Republican governors ask Joe Biden to scrap student loan forgiveness in letter: NPR

Students walk to and from classes on the Indiana University campus on Thursday, October 14, 2021 in Bloomington, Indiana. Indiana will tax student debt relief as income, mirroring similar policies in other U.S. states following the Biden administration’s announcement of a forgiveness plan in August 2022.

Darron Cummings/AP


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Darron Cummings/AP


Students walk to and from classes on the Indiana University campus on Thursday, October 14, 2021 in Bloomington, Indiana. Indiana will tax student debt relief as income, mirroring similar policies in other U.S. states following the Biden administration’s announcement of a forgiveness plan in August 2022.

Darron Cummings/AP

Nearly half of the nation’s governors have signed a letter to President Joe Biden urging him to withdraw his student loan forgiveness plan, which would remove up to $20,000 for federal aid borrowers.

“As governors, we support making higher education more affordable and accessible for students in our states, but we fundamentally oppose your plan to force American taxpayers to pay off the student loan debt of a select few…” the governors said in a letter dated Monday.

The governors, all Republicans, argue that the lowest-income Americans will pay the debts of doctors, lawyers and professors “with the most debt, like $50,000 or more…”.

However, Biden’s plan caps the relief to $20,000 for those who received Pell scholarships — which are given to low-income students — and $10,000 for students who did not receive Pell scholarships in college. Additionally, individuals earning more than $125,000 are not eligible for the one-time relief.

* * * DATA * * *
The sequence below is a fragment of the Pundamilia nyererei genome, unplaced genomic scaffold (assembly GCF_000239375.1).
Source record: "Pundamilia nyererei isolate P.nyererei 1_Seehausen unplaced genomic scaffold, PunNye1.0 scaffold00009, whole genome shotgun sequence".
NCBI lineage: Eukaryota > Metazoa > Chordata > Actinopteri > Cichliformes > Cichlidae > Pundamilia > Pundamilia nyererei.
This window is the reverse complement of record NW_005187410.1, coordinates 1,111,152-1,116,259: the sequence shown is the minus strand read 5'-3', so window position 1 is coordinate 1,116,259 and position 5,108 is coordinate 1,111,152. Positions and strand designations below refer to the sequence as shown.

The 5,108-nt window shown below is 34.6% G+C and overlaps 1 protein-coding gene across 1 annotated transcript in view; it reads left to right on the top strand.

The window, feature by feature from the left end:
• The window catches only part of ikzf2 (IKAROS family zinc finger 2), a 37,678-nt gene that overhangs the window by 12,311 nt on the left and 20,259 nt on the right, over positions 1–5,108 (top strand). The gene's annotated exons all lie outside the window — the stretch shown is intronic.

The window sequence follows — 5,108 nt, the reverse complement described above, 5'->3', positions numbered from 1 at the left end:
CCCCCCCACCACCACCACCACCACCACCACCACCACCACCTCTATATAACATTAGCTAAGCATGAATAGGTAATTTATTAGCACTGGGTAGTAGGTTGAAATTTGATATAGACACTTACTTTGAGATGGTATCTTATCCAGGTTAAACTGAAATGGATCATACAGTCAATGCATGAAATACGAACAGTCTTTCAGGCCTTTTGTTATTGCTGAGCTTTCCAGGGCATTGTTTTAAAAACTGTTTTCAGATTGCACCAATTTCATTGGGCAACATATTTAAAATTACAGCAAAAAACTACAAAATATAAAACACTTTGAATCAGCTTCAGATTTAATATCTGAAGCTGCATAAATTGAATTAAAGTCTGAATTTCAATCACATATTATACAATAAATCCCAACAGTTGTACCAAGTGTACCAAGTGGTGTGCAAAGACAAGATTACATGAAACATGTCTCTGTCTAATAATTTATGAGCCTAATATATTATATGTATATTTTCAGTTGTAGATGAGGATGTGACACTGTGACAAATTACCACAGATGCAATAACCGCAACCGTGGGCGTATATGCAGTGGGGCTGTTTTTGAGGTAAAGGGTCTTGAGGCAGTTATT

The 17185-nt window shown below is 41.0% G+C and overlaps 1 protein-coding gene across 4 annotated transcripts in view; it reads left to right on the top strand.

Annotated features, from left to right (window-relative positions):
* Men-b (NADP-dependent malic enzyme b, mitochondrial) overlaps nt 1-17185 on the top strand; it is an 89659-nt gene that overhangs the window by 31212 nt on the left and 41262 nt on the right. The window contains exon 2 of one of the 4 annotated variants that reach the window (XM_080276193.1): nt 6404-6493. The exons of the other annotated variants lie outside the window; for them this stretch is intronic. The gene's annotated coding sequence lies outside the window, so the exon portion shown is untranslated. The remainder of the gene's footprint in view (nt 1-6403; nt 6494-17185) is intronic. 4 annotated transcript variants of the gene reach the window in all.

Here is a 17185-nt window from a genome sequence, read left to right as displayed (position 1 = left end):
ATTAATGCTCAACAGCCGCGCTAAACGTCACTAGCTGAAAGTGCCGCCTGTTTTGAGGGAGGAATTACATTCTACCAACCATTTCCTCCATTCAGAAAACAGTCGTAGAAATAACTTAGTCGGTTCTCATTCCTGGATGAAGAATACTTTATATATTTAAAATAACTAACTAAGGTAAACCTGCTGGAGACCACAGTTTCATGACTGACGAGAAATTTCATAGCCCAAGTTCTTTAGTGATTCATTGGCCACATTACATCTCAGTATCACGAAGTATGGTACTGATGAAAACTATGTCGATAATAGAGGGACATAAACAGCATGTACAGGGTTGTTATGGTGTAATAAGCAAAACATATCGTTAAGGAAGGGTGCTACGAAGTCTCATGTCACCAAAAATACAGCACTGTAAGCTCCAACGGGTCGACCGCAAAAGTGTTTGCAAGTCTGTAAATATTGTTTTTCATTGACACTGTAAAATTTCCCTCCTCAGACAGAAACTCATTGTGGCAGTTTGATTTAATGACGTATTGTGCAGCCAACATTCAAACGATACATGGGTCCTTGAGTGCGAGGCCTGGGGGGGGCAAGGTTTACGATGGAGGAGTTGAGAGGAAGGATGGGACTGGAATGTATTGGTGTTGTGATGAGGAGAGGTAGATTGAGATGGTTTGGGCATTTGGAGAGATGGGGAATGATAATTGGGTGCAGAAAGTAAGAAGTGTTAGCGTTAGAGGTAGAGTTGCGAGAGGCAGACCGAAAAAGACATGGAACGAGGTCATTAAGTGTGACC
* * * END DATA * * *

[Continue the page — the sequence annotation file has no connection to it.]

“College may not be the right choice for every American, but for the students who took out loans, it was their choice: able adults and willing borrowers who knowingly agreed to the terms of the loan and to incur debt in exchange for borrowing classes have agreed,” the letter said. “An expensive degree isn’t the key to the American Dream—hard work and personal responsibility is.”

It is further argued that it is unfair to those who have previously paid off their student loans.

Governors also expressed concern that the forgiveness plan could encourage higher education institutions to ramp up their costs, thereby exacerbating inflation.

“Rather than address rising tuition fees for higher education or work towards lower student loan rates, your plan is bogging down and making today’s problems worse for tomorrow’s students.”

US Secretary of Education Miguel Cardona told NPR in August the forgiveness plan grew largely out of a way to reverse the adverse effects of the COVID-19 pandemic and will thereby boost the economy.

“Everyone knows someone who is struggling with the pandemic,” he said. “And you know, when we help people in the communities so that they’re – less likely to default, everyone wins. It helps the economy.”

The letter is signed by 22 Republican governors, including:

  • Kim Reynolds, Iowa
  • Doug Ducey, Arizona
  • Brian Kemp, Georgia
  • Mike Parson, Missouri
  • Chris Sununu, New Hampshire
  • Kevin Stitt, Oklahoma
  • Bill Lee, Tennessee
  • Mark Gordon, Wyoming
  • Kay Ivey, Alabama
  • Asa Hutchinson, Arkansas
  • Brad Little, Idaho
  • Greg Gianforte, Montana
  • Doug Burgum, North Dakota
  • Henry McMaster, South Carolina
  • Greg Abbott, Texas
  • Mike Dunleavy, Alaska
  • Ron DeSantis, Florida
  • Larry Hogan, Maryland
  • Peter Ricketts, Nebraska
  • Mike DeWine, Ohio
  • Kristi Noem, South Dakota
  • Spencer Cox, Utah

The governors are also questioning Biden’s power to enforce the plan, saying, “As president, you lack the authority to take unilateral action to initiate a sweeping plan to slash student loans.”

In seven states, the waiver payments could be taxed as income.

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